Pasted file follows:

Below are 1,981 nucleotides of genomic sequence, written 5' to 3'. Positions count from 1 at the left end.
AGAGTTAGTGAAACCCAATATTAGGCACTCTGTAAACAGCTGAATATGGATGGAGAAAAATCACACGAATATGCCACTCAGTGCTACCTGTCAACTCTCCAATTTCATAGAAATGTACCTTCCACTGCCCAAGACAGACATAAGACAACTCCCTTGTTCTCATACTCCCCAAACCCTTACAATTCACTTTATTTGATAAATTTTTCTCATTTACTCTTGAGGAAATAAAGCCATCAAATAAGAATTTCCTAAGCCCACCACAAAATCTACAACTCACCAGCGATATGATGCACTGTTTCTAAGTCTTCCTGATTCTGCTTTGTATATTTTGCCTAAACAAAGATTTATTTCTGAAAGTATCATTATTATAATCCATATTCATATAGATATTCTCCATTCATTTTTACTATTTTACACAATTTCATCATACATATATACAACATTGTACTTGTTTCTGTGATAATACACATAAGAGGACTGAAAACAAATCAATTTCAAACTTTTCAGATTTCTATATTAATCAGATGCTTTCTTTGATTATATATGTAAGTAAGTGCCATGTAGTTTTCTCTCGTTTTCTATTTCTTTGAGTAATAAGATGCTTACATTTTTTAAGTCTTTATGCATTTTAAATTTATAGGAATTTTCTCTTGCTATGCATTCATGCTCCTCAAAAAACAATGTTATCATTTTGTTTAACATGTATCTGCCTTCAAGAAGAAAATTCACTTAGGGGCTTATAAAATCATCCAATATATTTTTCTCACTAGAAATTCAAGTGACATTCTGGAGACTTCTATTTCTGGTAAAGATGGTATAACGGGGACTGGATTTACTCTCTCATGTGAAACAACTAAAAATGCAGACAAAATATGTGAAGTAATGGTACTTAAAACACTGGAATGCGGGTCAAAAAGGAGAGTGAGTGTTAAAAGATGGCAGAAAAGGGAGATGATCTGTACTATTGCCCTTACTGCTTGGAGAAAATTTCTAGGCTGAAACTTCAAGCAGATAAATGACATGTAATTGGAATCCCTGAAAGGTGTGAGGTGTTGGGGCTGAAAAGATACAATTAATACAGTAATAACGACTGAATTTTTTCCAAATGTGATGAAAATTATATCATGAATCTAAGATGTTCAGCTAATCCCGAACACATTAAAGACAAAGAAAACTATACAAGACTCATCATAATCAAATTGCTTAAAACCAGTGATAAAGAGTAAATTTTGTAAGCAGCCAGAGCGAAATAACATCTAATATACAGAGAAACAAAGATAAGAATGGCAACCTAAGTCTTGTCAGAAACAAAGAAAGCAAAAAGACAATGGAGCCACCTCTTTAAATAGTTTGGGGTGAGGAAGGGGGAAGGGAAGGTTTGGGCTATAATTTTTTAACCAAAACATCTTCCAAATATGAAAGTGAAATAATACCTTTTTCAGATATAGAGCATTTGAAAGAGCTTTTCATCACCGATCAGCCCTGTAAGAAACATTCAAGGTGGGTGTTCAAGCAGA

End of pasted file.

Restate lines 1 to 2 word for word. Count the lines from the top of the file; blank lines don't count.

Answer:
Below are 1,981 nucleotides of genomic sequence, written 5' to 3'. Positions count from 1 at the left end.
AGAGTTAGTGAAACCCAATATTAGGCACTCTGTAAACAGCTGAATATGGATGGAGAAAAATCACACGAATATGCCACTCAGTGCTACCTGTCAACTCTCCAATTTCATAGAAATGTACCTTCCACTGCCCAAGACAGACATAAGACAACTCCCTTGTTCTCATACTCCCCAAACCCTTACAATTCACTTTATTTGATAAATTTTTCTCATTTACTCTTGAGGAAATAAAGCCATCAAATAAGAATTTCCTAAGCCCACCACAAAATCTACAACTCACCAGCGATATGATGCACTGTTTCTAAGTCTTCCTGATTCTGCTTTGTATATTTTGCCTAAACAAAGATTTATTTCTGAAAGTATCATTATTATAATCCATATTCATATAGATATTCTCCATTCATTTTTACTATTTTACACAATTTCATCATACATATATACAACATTGTACTTGTTTCTGTGATAATACACATAAGAGGACTGAAAACAAATCAATTTCAAACTTTTCAGATTTCTATATTAATCAGATGCTTTCTTTGATTATATATGTAAGTAAGTGCCATGTAGTTTTCTCTCGTTTTCTATTTCTTTGAGTAATAAGATGCTTACATTTTTTAAGTCTTTATGCATTTTAAATTTATAGGAATTTTCTCTTGCTATGCATTCATGCTCCTCAAAAAACAATGTTATCATTTTGTTTAACATGTATCTGCCTTCAAGAAGAAAATTCACTTAGGGGCTTATAAAATCATCCAATATATTTTTCTCACTAGAAATTCAAGTGACATTCTGGAGACTTCTATTTCTGGTAAAGATGGTATAACGGGGACTGGATTTACTCTCTCATGTGAAACAACTAAAAATGCAGACAAAATATGTGAAGTAATGGTACTTAAAACACTGGAATGCGGGTCAAAAAGGAGAGTGAGTGTTAAAAGATGGCAGAAAAGGGAGATGATCTGTACTATTGCCCTTACTGCTTGGAGAAAATTTCTAGGCTGAAACTTCAAGCAGATAAATGACATGTAATTGGAATCCCTGAAAGGTGTGAGGTGTTGGGGCTGAAAAGATACAATTAATACAGTAATAACGACTGAATTTTTTCCAAATGTGATGAAAATTATATCATGAATCTAAGATGTTCAGCTAATCCCGAACACATTAAAGACAAAGAAAACTATACAAGACTCATCATAATCAAATTGCTTAAAACCAGTGATAAAGAGTAAATTTTGTAAGCAGCCAGAGCGAAATAACATCTAATATACAGAGAAACAAAGATAAGAATGGCAACCTAAGTCTTGTCAGAAACAAAGAAAGCAAAAAGACAATGGAGCCACCTCTTTAAATAGTTTGGGGTGAGGAAGGGGGAAGGGAAGGTTTGGGCTATAATTTTTTAACCAAAACATCTTCCAAATATGAAAGTGAAATAATACCTTTTTCAGATATAGAGCATTTGAAAGAGCTTTTCATCACCGATCAGCCCTGTAAGAAACATTCAAGGTGGGTGTTCAAGCAGA